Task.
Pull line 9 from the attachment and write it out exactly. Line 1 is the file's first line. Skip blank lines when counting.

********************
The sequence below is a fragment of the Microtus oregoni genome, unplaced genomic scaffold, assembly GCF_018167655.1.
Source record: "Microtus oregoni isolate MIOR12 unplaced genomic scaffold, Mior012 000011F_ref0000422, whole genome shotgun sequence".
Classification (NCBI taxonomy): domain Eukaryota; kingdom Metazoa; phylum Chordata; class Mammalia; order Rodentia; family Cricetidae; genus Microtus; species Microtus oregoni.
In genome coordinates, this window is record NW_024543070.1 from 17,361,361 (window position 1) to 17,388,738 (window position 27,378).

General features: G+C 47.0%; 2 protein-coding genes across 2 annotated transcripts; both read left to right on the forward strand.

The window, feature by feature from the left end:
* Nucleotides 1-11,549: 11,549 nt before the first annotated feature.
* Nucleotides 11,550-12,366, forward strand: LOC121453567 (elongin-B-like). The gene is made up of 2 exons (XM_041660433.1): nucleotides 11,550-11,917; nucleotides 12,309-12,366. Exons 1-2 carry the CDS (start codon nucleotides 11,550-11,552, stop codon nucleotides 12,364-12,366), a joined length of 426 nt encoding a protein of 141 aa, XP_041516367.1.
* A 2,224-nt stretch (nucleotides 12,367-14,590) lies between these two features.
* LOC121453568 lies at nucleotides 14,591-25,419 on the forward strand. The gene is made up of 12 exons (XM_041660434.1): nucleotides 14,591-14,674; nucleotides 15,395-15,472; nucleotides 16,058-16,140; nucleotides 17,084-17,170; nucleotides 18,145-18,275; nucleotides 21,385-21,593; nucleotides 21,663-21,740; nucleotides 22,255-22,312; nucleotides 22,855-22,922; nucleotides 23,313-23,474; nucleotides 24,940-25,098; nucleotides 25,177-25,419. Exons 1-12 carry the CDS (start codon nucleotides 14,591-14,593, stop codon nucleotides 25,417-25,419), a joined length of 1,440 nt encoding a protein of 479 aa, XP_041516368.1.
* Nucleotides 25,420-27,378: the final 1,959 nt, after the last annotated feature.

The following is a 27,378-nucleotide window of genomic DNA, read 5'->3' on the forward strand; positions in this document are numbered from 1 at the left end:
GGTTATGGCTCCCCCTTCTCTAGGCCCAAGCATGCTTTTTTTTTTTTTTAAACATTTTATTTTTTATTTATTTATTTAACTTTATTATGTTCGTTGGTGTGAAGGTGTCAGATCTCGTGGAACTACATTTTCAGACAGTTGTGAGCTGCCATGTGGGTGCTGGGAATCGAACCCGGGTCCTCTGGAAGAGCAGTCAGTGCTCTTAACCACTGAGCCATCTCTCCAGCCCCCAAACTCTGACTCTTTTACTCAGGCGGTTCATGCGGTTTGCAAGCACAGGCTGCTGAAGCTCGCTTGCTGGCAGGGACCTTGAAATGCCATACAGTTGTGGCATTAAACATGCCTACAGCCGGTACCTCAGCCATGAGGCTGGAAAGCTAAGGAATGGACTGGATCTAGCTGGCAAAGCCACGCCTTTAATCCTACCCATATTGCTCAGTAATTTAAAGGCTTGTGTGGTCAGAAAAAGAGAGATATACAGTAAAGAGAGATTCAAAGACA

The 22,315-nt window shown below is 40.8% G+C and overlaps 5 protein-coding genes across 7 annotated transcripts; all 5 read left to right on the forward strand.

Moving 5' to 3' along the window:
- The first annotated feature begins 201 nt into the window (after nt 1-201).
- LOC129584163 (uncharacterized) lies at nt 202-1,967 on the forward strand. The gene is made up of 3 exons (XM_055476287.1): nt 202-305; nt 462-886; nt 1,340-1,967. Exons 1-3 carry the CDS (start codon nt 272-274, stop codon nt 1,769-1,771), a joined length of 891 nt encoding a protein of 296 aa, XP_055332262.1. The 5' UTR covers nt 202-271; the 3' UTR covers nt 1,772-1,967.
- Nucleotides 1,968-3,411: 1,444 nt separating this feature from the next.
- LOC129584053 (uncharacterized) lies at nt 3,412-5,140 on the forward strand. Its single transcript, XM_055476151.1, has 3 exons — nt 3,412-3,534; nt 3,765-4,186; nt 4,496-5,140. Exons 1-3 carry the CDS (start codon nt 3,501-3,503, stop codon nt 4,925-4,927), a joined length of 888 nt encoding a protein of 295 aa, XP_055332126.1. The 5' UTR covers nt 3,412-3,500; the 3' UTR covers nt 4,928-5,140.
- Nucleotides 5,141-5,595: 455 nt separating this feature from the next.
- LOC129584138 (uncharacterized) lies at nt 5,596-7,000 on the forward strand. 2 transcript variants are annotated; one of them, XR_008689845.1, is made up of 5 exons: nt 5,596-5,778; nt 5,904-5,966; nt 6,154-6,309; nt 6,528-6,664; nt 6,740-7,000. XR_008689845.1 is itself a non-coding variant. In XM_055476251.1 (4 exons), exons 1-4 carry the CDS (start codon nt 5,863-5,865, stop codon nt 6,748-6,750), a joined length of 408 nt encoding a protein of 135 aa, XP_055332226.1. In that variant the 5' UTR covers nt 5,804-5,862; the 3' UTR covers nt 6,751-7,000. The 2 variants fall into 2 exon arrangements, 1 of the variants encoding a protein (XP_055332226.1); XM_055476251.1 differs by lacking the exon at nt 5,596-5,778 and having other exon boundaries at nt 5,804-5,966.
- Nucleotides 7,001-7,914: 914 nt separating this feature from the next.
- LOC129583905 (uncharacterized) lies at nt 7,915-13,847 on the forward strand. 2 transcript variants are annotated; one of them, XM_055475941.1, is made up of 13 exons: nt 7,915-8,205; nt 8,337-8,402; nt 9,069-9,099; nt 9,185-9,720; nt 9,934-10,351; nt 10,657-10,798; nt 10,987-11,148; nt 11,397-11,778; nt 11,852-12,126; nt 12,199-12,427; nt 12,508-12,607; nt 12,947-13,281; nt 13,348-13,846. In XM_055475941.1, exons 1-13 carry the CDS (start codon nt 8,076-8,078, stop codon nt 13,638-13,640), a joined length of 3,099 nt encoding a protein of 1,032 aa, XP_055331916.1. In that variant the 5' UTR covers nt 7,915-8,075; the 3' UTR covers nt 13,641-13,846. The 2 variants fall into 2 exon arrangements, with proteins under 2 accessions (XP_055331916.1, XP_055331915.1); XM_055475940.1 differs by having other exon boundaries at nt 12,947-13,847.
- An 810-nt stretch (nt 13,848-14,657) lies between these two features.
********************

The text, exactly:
* A 2,224-nt stretch (nucleotides 12,367-14,590) lies between these two features.